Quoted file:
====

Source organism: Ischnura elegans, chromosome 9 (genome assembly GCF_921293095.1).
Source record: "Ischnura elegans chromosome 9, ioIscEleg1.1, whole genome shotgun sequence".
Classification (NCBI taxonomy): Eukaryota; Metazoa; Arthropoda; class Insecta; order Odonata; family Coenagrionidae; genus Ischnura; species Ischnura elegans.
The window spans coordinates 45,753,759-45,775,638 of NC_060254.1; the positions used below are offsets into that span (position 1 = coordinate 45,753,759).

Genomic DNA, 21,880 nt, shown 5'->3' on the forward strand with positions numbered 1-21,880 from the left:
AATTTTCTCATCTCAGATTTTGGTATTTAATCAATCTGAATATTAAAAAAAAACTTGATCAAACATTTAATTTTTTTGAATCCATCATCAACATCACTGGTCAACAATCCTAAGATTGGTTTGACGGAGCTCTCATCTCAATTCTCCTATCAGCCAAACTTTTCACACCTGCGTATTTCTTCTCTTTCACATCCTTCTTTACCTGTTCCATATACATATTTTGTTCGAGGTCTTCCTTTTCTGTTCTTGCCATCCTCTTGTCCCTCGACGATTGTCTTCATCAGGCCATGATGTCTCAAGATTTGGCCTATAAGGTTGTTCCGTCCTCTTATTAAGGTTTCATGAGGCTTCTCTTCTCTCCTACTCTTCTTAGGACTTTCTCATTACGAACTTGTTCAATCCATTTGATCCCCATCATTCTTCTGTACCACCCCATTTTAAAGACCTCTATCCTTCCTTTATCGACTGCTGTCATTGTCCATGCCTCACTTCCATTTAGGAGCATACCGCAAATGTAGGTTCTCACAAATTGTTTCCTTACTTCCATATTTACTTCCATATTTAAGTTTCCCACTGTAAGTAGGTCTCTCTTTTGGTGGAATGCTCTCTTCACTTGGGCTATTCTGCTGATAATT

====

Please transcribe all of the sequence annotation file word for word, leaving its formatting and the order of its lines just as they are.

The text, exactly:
Source organism: Ischnura elegans, chromosome 9 (genome assembly GCF_921293095.1).
Source record: "Ischnura elegans chromosome 9, ioIscEleg1.1, whole genome shotgun sequence".
Classification (NCBI taxonomy): Eukaryota; Metazoa; Arthropoda; class Insecta; order Odonata; family Coenagrionidae; genus Ischnura; species Ischnura elegans.
The window spans coordinates 45,753,759-45,775,638 of NC_060254.1; the positions used below are offsets into that span (position 1 = coordinate 45,753,759).

Genomic DNA, 21,880 nt, shown 5'->3' on the forward strand with positions numbered 1-21,880 from the left:
AATTTTCTCATCTCAGATTTTGGTATTTAATCAATCTGAATATTAAAAAAAAACTTGATCAAACATTTAATTTTTTTGAATCCATCATCAACATCACTGGTCAACAATCCTAAGATTGGTTTGACGGAGCTCTCATCTCAATTCTCCTATCAGCCAAACTTTTCACACCTGCGTATTTCTTCTCTTTCACATCCTTCTTTACCTGTTCCATATACATATTTTGTTCGAGGTCTTCCTTTTCTGTTCTTGCCATCCTCTTGTCCCTCGACGATTGTCTTCATCAGGCCATGATGTCTCAAGATTTGGCCTATAAGGTTGTTCCGTCCTCTTATTAAGGTTTCATGAGGCTTCTCTTCTCTCCTACTCTTCTTAGGACTTTCTCATTACGAACTTGTTCAATCCATTTGATCCCCATCATTCTTCTGTACCACCCCATTTTAAAGACCTCTATCCTTCCTTTATCGACTGCTGTCATTGTCCATGCCTCACTTCCATTTAGGAGCATACCGCAAATGTAGGTTCTCACAAATTGTTTCCTTACTTCCATATTTACTTCCATATTTAAGTTTCCCACTGTAAGTAGGTCTCTCTTTTGGTGGAATGCTCTCTTCACTTGGGCTATTCTGCTGATAATT